Once more into the breach
I have only been gone from this country since January; that’s only about four months, and it’s like going back through the looking glass to settle in once more.
There is of course the weather. Stepping off the plane after the gruelling flights from Vancouver Island to Vancouver, then from Vancouver to Hong Kong, then Hong Kong Kong to here – a total of about 36 hours in transit – the heat and humidity (or warmth and sultriness, depending on whether you’ve had enough Xanax for the journey) hit you immediately. Coming from an island off Canada’s west coast in May, the difference is considerable; there it would get down to just a few degrees above the frost point at night and climb to a balmy 20-23C if it was sunny; less if it was rainy, as it usually was, as the daffodils, tulips, and apple blossoms made their appearances. Here the temperature is a collar-wilting 30-34C with a humidity of over 90% at sunrise; by noon it can be a scorching 40 or more.
In contrast to the quiet little retirement-resort community of Parksville, Jakarta is a mega-city, the population of which is anybody’s guess but 12 million seems about right. (During the daytime it can go up to 18 million – people are serious commuters.) The cacophonous bustle is only matched in other Far Eastern mega-cities; enormous western cities like London or even New York can’t lay claim to the uniquely eastern chaos that characterises places like Jakarta and Bangkok. Even after a decade and more of living in this milieu I was taken aback as I struggled to get my bags and conveyance to the temporary apartment that will be my home until we can get JJ’s status sorted out and acquire him an exit visa.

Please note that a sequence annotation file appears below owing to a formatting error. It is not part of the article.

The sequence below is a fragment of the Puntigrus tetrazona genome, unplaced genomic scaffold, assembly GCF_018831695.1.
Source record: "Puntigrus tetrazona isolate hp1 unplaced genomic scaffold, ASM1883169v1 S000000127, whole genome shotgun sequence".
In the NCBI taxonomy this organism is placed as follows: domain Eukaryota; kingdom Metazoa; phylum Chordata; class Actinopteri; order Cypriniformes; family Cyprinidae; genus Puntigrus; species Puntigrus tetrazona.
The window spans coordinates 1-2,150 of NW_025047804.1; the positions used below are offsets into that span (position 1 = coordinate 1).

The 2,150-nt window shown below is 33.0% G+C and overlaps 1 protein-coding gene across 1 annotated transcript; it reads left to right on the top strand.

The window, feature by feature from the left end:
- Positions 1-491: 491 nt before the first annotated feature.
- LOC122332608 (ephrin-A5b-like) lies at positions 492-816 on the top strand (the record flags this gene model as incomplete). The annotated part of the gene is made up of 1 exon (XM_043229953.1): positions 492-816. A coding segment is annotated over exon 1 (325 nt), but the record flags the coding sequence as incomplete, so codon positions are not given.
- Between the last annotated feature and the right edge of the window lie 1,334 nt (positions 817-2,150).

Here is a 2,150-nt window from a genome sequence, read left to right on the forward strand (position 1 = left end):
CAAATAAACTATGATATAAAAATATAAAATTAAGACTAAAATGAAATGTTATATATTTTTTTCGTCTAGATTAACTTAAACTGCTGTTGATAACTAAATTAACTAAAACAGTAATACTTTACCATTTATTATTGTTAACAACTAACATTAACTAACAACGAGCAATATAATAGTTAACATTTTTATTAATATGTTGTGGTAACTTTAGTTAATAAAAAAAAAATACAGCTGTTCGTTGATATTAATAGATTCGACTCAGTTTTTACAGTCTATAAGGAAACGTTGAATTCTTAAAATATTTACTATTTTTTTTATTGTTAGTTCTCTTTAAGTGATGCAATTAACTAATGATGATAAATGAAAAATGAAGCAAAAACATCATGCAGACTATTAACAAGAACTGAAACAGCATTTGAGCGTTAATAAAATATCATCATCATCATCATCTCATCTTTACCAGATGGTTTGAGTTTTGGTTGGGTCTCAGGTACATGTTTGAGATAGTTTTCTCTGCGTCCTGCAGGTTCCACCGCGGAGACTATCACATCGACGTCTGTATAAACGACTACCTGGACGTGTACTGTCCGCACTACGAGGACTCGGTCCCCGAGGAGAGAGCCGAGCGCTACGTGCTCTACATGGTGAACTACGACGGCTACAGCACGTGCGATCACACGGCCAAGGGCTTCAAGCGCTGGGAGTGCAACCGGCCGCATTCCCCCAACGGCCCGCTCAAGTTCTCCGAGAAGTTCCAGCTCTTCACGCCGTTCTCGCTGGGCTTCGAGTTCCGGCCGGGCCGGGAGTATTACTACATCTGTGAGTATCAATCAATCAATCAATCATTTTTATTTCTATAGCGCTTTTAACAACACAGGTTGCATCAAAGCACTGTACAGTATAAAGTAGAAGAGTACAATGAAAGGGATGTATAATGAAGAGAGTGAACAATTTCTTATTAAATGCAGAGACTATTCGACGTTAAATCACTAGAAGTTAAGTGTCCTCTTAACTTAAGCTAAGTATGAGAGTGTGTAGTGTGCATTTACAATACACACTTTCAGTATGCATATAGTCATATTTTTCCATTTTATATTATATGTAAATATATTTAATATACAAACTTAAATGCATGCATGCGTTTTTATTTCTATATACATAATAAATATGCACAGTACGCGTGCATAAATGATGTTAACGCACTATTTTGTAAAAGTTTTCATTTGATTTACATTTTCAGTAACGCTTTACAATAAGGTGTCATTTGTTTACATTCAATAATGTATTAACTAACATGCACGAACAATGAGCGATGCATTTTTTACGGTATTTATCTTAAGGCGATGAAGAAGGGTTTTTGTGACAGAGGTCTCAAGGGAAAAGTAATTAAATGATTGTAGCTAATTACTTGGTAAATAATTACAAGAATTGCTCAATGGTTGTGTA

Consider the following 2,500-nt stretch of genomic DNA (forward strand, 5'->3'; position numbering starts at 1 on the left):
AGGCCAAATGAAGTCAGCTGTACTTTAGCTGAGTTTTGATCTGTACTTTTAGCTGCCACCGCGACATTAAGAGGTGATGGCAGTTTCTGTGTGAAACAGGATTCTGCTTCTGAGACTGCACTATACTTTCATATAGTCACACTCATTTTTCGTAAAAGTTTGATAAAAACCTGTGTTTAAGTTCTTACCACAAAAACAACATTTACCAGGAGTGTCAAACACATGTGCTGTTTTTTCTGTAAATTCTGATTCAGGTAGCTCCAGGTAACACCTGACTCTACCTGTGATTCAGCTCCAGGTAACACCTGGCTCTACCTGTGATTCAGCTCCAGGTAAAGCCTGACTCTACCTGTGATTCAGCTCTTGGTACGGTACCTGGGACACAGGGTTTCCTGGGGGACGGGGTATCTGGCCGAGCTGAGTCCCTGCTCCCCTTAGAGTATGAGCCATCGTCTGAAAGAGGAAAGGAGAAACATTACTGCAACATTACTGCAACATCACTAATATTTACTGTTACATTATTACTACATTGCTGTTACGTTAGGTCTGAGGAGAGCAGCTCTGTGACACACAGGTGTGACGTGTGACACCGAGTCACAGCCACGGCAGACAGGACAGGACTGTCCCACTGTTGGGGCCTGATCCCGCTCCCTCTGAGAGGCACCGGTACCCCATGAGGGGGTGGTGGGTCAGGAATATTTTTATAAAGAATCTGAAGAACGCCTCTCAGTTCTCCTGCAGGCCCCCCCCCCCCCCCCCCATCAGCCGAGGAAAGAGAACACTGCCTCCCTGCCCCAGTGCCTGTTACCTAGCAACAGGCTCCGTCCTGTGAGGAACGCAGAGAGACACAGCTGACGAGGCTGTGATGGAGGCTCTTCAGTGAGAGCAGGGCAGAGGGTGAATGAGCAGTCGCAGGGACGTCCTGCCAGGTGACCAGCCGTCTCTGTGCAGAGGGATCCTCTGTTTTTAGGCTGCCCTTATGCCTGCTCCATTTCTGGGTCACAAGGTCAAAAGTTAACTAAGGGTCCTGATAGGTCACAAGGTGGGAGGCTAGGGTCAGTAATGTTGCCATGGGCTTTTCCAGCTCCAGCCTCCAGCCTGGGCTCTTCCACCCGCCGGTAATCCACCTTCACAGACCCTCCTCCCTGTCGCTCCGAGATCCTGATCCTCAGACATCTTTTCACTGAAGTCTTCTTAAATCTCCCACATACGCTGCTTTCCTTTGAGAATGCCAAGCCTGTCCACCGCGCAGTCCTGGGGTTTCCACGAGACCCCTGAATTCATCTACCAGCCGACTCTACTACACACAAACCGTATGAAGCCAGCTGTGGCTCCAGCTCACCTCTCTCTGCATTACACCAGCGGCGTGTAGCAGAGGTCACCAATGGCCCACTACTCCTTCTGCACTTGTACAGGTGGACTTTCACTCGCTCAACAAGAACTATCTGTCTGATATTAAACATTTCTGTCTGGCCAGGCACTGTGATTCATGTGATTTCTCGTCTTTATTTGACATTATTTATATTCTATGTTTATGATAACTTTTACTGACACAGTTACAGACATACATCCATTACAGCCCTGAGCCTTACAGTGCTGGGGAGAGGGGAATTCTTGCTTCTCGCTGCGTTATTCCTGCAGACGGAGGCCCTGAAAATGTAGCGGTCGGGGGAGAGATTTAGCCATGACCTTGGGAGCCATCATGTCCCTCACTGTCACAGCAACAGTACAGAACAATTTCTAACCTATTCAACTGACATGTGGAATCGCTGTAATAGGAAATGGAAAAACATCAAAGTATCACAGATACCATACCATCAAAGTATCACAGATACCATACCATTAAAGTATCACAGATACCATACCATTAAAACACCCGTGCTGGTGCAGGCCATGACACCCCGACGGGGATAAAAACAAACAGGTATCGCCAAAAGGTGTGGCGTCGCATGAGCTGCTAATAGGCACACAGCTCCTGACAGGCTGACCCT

Well, that’s not entirely true… the struggle to get through the airport, at least. The contrasts actually became apparent before the tropical heat slammed into me. I had wisely arranged to have a VIP service waiting to meet me at the airport. Now before the accusations of elitism start flying, a VIP service just means that you know someone who knows someone who holds a medium to high rank in Indonesia’s Customs and Immigration department. These guys usually freelance for “friends” (people willing to pay about $50). They wait in uniform at the arrival gate for your flight with a flunky or two and greet you with salutes, take your carry-on luggage, passport, and baggage claim checks, and escort you past all the tedious legal safeguards intended to control access to a sovereign country. At the baggage carousel, you chat casually with the top guy while one flunky waits for your stuff to appear, and while this is going on the other flunky comes running with your new visa, a stamped passport and plastic ID card (they’ve apparently snapped your picture as you got off the plane) that says you are registered with (protected by) the national police. The flunkies pile your gear onto a trolley and imperiously walk you past customs with your suitcases full of perfume, Cuban cigars, and bottles of hard to find booze bought by the dozen at duty free stores in Canada and China. Welcome to Indonesia.
That’s when you notice the heat.
And then it’s business as usual in Indonesia. Traffic like a punishment for every sin you’ve ever committed, masses of people everywhere, women so beautiful they bring tears to your eyes (even when you’re with a wife whom you love and haven’t seen in months), hawkers, vendors, beggars, lepers, police soliciting “cigarette money” from all of the above, and constant noise. Home again.